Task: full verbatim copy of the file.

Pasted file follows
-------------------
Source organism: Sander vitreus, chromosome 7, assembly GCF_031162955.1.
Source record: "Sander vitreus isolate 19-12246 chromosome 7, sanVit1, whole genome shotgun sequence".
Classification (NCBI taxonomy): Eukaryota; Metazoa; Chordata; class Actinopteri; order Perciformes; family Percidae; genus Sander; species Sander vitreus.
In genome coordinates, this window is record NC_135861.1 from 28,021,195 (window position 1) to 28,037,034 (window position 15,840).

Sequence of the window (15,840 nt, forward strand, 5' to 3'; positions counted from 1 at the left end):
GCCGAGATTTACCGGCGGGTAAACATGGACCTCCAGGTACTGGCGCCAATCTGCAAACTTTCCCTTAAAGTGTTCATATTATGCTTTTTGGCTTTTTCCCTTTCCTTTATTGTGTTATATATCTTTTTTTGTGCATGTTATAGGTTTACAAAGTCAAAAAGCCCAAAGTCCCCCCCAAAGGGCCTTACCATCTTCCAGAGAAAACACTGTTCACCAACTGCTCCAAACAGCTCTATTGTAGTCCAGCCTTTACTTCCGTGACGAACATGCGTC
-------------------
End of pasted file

Source organism: Sander vitreus, chromosome 7, assembly GCF_031162955.1.
Source record: "Sander vitreus isolate 19-12246 chromosome 7, sanVit1, whole genome shotgun sequence".
Classification (NCBI taxonomy): Eukaryota; Metazoa; Chordata; class Actinopteri; order Perciformes; family Percidae; genus Sander; species Sander vitreus.
In genome coordinates, this window is record NC_135861.1 from 28,021,195 (window position 1) to 28,037,034 (window position 15,840).

Sequence of the window (15,840 nt, forward strand, 5' to 3'; positions counted from 1 at the left end):
GCCGAGATTTACCGGCGGGTAAACATGGACCTCCAGGTACTGGCGCCAATCTGCAAACTTTCCCTTAAAGTGTTCATATTATGCTTTTTGGCTTTTTCCCTTTCCTTTATTGTGTTATATATCTTTTTTTGTGCATGTTATAGGTTTACAAAGTCAAAAAGCCCAAAGTCCCCCCCAAAGGGCCTTACCATCTTCCAGAGAAAACACTGTTCACCAACTGCTCCAAACAGCTCTATTGTAGTCCAGCCTTTACTTCCGTGACGAACATGCGTC